Regressing to Outdated Standards With New ESRB Ratings Requirements

Way back in the ’90s there was a furor over the content in games, which gave rise to the ESRB and its rating system.  Slapping the now familiar labels on games allowed them to avoid the possibility of regulations, and while there were still plenty of controversies over the silliest of things (GTA:San Andreas’ Hot Coffee kerfuffle was dumb back then and the passing of time hasn’t made it look any less like a big fat nothing) the gaming industry marched on, getting bigger and stronger year after year.  Now the world is a very different place, with content that would have exploded the eyeballs clear out of the faces of the watchdogs of the time appearing regularly on both console and PC.  Ratings on retail games are helpful for parents deciding what to buy for their kids, and ignored by everyone else.  The key word on that sentence was “retail”, though, with the rating being optional if the game wasn’t sold through a storefront.  As of now, though, if you want to publish on console it’s a requirement set by the manufacturer.

It’s a strange thing to come out of the blue.  Small-press publishers like Limited Run Games, Special Reserve Games, iam8bit, etc all printed up titles you could only get by ordering online without the hassle of ratings.  They sell directly to the enthusiast market and paying for an ESRB rating was a retail store requirement, so why would they go to the expense?  While digital ratings are free, and easily gotten with a streamlined form, physical ratings take longer to get and require a fair amount of paperwork.  The difference between the two processes, of course, means the digital rating doesn’t carry over when a game gets printed.  Making the leap from digital to physical just got that much harder, though, because each of the three hardware makers now have it as a requirement that any game getting a physical release on their system has to have the rating in its usual spot taking up valuable cover-art real estate, explaining to an audience that has no use for it the minimum recommended age group to enjoy their purchase.

Even ignoring the lack of perspective correction on the ESRB rating, that’s still no kind of improvement to the box design.

Ratings on retail games makes a kind of sense.  Speaking as a former Electronics Boutique employee, I can say that parents found it useful in determining the appropriateness of a title for their kids.  As a person working the other side of the sales counter it was my job to clarify what these ratings meant and frequently go over the specifics on a title-by-title basis, just in case the kid’s pleading was working and the M rating wasn’t quite so bad as it looked.  Kids wanted games, some parents were more than happy to buy completely inappropriate things for their kids, but for the most part the ratings helped inform someone not into the hobby what it was their children were wanting.  The worst thing that happened was a whiny 10-year-old didn’t get GTA IV.  And then the retail market shrunk as digital took over.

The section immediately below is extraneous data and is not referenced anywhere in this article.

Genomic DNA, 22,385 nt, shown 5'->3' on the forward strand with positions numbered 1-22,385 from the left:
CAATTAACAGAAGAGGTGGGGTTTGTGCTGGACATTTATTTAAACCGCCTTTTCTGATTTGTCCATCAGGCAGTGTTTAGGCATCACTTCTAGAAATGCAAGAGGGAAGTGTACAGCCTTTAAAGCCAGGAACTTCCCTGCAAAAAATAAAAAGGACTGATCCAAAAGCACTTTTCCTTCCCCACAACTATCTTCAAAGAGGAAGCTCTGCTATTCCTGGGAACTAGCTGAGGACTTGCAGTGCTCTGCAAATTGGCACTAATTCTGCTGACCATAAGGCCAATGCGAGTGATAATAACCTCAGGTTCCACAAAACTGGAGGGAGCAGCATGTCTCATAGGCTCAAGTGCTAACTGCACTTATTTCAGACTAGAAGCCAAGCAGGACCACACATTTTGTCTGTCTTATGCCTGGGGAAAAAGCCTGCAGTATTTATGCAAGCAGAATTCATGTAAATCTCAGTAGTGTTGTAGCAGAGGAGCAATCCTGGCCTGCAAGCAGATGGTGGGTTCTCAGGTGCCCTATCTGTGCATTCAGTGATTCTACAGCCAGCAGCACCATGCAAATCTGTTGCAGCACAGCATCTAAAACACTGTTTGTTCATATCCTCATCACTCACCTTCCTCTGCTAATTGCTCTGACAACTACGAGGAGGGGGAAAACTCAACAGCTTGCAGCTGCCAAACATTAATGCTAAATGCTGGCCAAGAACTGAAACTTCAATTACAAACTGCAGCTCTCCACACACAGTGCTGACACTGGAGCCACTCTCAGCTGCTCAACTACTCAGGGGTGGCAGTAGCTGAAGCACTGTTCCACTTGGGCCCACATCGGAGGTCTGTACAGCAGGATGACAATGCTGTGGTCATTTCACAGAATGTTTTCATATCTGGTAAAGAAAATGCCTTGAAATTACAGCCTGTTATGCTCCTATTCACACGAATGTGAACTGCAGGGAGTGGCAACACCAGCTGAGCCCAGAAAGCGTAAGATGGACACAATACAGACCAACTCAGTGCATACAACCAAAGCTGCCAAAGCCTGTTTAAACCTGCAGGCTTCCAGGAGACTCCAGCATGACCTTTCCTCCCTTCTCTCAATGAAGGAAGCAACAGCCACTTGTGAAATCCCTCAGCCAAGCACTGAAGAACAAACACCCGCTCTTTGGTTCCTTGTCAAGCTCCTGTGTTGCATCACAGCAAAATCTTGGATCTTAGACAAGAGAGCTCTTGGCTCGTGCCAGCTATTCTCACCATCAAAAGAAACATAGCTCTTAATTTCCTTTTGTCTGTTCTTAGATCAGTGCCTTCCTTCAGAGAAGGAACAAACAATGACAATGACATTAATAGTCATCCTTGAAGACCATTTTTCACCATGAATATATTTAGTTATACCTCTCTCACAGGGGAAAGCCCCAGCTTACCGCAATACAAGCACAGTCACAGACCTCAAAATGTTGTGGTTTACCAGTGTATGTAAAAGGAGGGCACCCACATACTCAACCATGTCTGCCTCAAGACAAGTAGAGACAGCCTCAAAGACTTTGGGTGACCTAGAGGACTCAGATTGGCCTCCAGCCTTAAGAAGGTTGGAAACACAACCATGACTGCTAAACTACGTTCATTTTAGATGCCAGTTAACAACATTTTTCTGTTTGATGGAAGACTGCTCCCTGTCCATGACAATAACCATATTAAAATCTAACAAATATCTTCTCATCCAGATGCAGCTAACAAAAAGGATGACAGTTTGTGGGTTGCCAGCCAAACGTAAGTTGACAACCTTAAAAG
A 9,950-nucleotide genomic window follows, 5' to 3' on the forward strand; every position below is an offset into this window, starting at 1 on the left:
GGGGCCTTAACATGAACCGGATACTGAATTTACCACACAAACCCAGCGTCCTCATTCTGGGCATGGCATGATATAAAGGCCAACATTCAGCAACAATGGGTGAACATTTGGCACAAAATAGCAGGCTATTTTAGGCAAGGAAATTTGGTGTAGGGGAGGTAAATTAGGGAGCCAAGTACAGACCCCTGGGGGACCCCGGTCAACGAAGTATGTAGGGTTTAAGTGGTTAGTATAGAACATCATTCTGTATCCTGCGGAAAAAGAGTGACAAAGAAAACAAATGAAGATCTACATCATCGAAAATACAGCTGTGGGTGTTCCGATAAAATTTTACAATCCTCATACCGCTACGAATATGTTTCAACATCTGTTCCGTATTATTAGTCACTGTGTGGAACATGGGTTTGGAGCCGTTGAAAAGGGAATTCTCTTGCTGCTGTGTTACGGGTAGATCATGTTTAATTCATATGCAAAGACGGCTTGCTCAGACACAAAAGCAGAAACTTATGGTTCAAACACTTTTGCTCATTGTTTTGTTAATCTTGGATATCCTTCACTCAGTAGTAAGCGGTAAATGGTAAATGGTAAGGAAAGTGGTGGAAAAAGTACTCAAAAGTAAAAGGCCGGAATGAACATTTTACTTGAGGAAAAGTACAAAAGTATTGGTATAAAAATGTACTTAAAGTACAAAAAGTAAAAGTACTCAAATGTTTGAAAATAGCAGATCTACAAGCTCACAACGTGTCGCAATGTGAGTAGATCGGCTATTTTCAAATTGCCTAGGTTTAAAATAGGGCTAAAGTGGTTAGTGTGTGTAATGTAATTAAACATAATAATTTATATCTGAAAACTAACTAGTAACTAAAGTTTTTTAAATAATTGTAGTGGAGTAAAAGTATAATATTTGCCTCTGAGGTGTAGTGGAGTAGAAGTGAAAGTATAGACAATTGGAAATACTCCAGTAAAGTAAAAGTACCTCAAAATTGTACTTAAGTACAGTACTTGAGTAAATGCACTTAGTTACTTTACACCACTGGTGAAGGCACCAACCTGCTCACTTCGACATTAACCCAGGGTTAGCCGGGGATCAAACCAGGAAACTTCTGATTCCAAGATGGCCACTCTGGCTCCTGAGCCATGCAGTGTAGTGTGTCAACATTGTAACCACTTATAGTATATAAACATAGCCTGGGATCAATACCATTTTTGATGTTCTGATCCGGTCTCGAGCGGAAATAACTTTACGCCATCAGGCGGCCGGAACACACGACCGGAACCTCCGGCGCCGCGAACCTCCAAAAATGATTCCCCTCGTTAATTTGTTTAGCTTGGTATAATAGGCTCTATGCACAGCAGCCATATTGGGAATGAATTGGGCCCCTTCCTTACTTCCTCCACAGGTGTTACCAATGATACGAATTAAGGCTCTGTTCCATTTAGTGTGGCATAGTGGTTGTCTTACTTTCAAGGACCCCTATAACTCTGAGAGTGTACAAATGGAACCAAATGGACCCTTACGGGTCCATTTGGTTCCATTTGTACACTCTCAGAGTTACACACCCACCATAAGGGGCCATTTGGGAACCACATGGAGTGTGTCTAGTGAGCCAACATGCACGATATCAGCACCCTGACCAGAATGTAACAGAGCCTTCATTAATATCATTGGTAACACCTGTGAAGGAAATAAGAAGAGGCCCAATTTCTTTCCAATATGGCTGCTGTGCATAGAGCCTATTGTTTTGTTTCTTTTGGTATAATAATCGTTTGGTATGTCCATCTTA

There’s no question that retail still has life in it, but digital is much livelier overall.  The lack of printing costs means anyone can create whatever their talent (and available time) allows, and it’s enabled heavy hitters like Undertale and Factorio or smaller, more obscure games like Hyperspace Invaders II and Megasphere.  The lack of rating requirement meant that the smaller ones that made it to console had a decent chance of going physical, but every financial hoop is one more point of potential failure in the process.  There’s an effort:profit ratio here that just got a bit steeper.

Nope, still not making the box look any nicer or telling anyone something they couldn’t already figure out by the art.

This isn’t a death-knell for small-press gaming by any stretch of the imagination.  It’s a new hoop to jump through, and one that has a definite cost associated with it, but it feels like an unnecessary one.  The games it’s being applied to aren’t retail product, but rather for the enthusiast market.  It’s an audience that already knows what it’s buying and is in very little danger of seeing an inappropriate product end up in the hands of someone whose parents will flip out when they find out what’s actually in there.  It’s possible these games might end up in the used retail shelves, of course, but that would require the seller to accept pennies on the collector-market dollar, plus Gamestop, Best Buy, and the others to actually accept these titles as trade-in.

The ESRB has another function outside of parental control, and that’s to be the thing the industry can point to and say “See?  We’re policing ourselves.”  It was a necessary annoyance in the ’90s, when gaming was having problems, but now feels only slightly more relevant than the Comics Code Authority.  While some collectors are happy with the new requirement, feeling it gives the games a greater feeling of legitimacy, the fact that the game was printed with official branding by Sony (MS and Nintendo have yet to open the doors to small-press publishing although they’ve adopted the same requirement) seems more than legitimate enough, and having one less element obscuring the box art is never a bad thing.  The requirement that all physical games, retail or enthusiast press, require the ESRB logo is a step backwards to a time when the industry was rightfully worried about distribution regulations limiting the growing market.  Those years are long gone, and this is just an unnecessary expense and pointless extra paperwork to tell the consumer things they’re already fully aware of.